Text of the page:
The United Nations says the legislation is in violation of international law, and erodes any chance of a two-state solution to peace in the Middle East.
The law retroactively legalises 4,000 homes built illegally on privately-owned Palestinian land.
The original landowners would be compensated either with money or land elsewhere, even if they do not agree to give up their property.
The international community overwhelmingly opposes settlements and sees them as an obstacle to peace.
Israel disputes this view.
Addressing the parliament, governing Likud Party MP Ofir Akunis says the law reflects Israel's God-given right over the territory.
"We are not voting tonight only on the Regularisation bill, we are voting tonight on our right to the land. On the continuous connection of 3000 years. We're voting tonight for the connection between the Jewish people and its land. This whole land is ours. All of it."
UN Secretary General Antonio Guterres has condemned the move.
His spokesman, Stephane Dujarric, says the settlements violate international law.
"The Secretary-General deeply regrets the adoption of the so-called "Regularisation bill" on February 6th by the Knesset. This bill is in contravention of international law and will have far reaching legal consequences for Israel. It reportedly provides immunity to settlements and outposts in the occupied West Bank that were built on privately-owned Palestinian land. The Secretary-General insists on the need to avoid any actions that would derail the two-state solution. All core issues should be resolved between the parties through direct negotiations on the basis of relevant Security Council resolutions and mutual agreements."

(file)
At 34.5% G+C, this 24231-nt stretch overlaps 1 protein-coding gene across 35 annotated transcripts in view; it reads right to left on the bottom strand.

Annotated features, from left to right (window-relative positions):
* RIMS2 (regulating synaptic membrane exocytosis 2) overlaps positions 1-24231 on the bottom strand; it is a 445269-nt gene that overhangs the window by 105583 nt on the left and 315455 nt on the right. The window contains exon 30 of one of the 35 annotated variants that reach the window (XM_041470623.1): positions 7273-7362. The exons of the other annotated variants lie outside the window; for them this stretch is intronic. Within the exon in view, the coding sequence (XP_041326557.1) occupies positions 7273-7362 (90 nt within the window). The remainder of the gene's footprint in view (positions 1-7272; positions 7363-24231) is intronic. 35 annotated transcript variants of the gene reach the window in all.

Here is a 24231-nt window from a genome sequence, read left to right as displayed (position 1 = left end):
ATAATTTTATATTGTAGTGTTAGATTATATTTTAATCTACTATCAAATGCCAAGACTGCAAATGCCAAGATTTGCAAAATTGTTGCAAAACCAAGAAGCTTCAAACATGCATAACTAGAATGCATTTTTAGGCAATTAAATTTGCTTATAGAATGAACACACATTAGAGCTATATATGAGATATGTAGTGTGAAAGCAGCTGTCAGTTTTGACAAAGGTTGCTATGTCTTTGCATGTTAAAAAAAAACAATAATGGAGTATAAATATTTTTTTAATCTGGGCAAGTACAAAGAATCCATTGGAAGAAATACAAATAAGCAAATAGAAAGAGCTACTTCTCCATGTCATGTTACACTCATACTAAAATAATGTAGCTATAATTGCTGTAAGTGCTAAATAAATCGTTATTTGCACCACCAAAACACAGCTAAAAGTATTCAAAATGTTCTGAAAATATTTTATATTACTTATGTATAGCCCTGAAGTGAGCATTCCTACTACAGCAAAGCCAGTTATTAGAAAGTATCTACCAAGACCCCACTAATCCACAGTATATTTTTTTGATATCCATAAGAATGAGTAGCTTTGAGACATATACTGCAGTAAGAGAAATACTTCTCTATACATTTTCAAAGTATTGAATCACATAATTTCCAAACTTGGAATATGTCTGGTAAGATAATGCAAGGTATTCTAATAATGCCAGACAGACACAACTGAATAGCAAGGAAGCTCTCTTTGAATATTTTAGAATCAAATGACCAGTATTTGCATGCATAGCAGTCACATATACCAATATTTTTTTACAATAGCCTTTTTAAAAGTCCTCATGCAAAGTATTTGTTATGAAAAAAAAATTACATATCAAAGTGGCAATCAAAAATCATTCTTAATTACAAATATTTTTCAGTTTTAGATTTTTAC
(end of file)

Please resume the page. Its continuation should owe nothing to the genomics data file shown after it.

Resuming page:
France has also condemned the bill, saying it's a new attack on the two-state solution.
Britain says it damages Israel's standing with its international partners.
It's also drawn condemnation from Turkey and the Arab League.
The legislation is part of a series of pro-settlement steps taken in recent weeks by Israel's government, since the election of United States President Donald Trump.
Mr Trump is seen as more sympathetic to Israel's settlement policies than his predecessor, Barack Obama.
Saeb Erekat, the Secretary General of the Palestine Liberation Organisation, has called on President Trump to use his influence to urge Israel to not go ahead with the plans.
"I really urge President Trump's administration to condemn the settlement activities and to condemn this so-called Israeli law and to send a message of peace in maintaining the two-state solution by telling (Israeli Prime Minister Binyamin) Netanyahu: 'Stop it!' That's what Netanyahu needs to hear from President Trump."
The US is yet to comment on the legislation.